(Laughs) Who is…
“Who is that?” about me. Like, you know, that’s such a weird, meta thing and you never can do it. And it’s even weirder to ask your friends because then they’re just like, “Well, you’re like… this, Well, let’s not talk. I don’t want it.” And so with all the other actors, it was a lot easier. My dad is a diplomat, he’s very fluid in both cultures. He speaks very good English because he’s a translator and he’s so comfortable and fluid, that he tells jokes in English. We never get to see that. We never get to see an Asian father that isn’t like playing, a very Asian with a capital A father. Right? Where he’s just a father, he’s just a dad who tells dad jokes, you know, and that is my dad. And so I knew that Tzi Ma would be perfect. He was easy because I had seen him in everything. He reminds me of like the Asian Bill Murray. You know when he’s sad, he’s funny?
He just has a great face and he’s familiar to the audience already in the way that a dad would be. He feels very comfortable. The mom we cast, Diana Lin from Australia. Again we really wanted somebody who wasn’t playing an Asian mom putting on an accent. She just felt really smart and witty. That was important because the mom can be pretty tough. It was important that it was somebody who understood the sarcasm and the irony and you could tell that they were smart and they weren’t just being mean. With everyone in the cast, it was sort of like that, like “What’s the factor I’m looking for? What’s the charm of the character?” Every single character I think has something really special and charming about them. Even, you know, even if they all come from a different point of views or they have very small roles.
For Awkwafina it was a little more challenging. I didn’t know she was the right one until I actually saw her audition tape. She sent in a self-taped audition and it wasn’t that I saw myself in her, it was that when I saw her on camera, I thought, “That’s Billy.” It was the first moment where I wasn’t like trying to intellectualize it and go, “Is she similar to me? Does she looked like me?” It was more just like, “Oh, that’s Billy.” She captures what it feels like to be a foreigner in your home country, feeling like an outsider there. She captures the pain, the loss, and she does all of that without saying a word, just on her face. So for me, Billy was a vessel, for all Asian Americans, for women, for the entire audience regardless of who they are, to be introduced to this family and go on this journey.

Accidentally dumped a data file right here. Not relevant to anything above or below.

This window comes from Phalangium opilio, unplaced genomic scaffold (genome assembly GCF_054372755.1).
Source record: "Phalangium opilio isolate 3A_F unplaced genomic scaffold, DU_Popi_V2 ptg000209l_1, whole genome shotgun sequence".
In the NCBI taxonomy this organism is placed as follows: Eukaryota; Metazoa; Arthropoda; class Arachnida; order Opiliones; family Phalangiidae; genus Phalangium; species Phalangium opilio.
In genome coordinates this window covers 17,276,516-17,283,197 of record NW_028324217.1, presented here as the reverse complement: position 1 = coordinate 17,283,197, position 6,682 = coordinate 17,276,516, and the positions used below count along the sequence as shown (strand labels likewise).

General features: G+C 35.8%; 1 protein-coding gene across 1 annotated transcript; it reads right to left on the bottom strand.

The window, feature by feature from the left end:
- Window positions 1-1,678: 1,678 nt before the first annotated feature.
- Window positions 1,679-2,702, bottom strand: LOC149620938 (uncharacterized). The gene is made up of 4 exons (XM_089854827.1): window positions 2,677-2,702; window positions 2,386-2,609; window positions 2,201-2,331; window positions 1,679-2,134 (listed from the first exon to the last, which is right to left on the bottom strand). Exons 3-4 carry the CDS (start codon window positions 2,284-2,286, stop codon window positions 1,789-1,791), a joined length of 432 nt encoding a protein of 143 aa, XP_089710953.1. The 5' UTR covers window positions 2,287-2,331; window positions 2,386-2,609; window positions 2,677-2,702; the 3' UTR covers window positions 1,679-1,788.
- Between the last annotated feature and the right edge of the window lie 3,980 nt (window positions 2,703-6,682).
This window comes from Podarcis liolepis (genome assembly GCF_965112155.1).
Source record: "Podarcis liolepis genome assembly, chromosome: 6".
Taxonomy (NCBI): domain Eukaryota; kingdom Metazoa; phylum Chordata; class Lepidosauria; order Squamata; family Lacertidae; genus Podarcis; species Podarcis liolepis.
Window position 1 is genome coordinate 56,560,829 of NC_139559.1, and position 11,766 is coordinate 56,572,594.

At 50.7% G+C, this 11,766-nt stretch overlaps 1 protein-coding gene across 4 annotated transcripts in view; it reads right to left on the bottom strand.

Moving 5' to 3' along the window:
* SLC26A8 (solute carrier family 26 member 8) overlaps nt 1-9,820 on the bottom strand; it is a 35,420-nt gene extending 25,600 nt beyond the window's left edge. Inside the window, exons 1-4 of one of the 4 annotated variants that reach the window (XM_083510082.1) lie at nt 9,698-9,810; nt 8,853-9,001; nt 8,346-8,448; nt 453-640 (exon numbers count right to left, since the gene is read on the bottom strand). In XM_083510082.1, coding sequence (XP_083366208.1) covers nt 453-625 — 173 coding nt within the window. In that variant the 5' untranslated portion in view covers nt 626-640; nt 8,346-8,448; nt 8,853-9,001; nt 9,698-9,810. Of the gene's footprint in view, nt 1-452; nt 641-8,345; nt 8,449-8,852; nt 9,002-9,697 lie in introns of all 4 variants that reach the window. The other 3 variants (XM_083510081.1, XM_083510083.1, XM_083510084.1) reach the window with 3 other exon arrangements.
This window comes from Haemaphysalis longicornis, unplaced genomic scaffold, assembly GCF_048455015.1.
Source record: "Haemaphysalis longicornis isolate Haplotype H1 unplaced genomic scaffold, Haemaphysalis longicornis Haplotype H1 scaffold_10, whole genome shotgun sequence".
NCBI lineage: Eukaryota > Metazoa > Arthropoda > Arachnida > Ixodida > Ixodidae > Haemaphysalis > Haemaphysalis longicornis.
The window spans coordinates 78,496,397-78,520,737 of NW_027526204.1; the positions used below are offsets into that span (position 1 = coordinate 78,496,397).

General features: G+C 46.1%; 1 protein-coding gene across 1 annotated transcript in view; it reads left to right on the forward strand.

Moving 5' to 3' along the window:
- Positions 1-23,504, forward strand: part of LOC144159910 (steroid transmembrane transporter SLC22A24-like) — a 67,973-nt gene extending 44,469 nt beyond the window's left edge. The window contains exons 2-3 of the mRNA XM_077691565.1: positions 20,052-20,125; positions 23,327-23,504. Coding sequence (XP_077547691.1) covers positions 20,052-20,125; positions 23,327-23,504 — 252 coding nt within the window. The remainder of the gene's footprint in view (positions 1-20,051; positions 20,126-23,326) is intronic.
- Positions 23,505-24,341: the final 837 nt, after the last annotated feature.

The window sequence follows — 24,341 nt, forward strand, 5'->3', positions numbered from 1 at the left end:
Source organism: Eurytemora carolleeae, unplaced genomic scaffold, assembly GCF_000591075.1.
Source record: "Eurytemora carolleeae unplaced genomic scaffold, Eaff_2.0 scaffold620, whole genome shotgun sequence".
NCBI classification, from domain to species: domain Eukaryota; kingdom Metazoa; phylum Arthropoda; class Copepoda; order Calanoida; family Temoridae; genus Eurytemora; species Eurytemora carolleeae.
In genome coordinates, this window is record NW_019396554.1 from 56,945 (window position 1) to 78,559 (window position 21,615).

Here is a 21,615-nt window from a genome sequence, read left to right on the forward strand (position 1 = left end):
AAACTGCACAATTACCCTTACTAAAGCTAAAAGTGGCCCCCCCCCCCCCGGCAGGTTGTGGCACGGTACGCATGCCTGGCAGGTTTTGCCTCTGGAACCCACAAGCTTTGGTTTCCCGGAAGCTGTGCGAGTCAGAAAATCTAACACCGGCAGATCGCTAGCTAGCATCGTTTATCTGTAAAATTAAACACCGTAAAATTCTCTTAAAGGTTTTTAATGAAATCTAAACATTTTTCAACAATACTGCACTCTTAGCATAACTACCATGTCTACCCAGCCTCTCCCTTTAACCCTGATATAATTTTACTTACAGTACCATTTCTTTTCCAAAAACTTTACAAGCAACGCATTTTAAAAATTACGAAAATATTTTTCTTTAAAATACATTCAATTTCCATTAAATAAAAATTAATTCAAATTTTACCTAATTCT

You just called Tzi Ma the “Asian Bill Murray.” You also talked about how you worked very closely with your production designer, your costume designer, and your DP. I noticed while watching this film the symmetry created in the frame and that you mastered the group reaction shot so well. It had almost like a Wes Anderson quality to it. And He works very closely with his team as did you and obviously you mentioned that the Bill Murray thing. Can you talk about your influences a little bit and how you apply them to such an original story?
Thank you. Yeah. I mean I grew up watching Wes Anderson. One of the first art-house directors that I came to absolutely love. But you know, for this film I also was looking towards, a lot of like European cinema. So in a weird way, maybe the influence of Wes Anderson seeped in? But there’s also like Mike Leigh was a really big inspiration. I love British humor. To me, like that dry, wry kind of humor is very much the sense of humor of my family. And so Mike Lee was a big inspiration, Ruben Östlund, who did Force Majeure, was a huge influence. He often used the same kind of like wide frames, letting things play out. You know, he called Force Majeure, a family comedy-thriller…
You know? And I was just like, “I get that! I get that!” You know, cause what the person is going through, from the outside, it seems that it’s not a big deal. It’s not like zombies and apocalypse, but to them internally, it’s like massive. Everything is falling apart. And that’s very much how I felt when I was going through the experience was that I felt emotions to epic proportions. And so I wanted to like capture the exaggerated epicness of it that made it funny.
Thank you so much for sitting down with me. I really appreciate it.
The Farewell – IN THEATRES NOW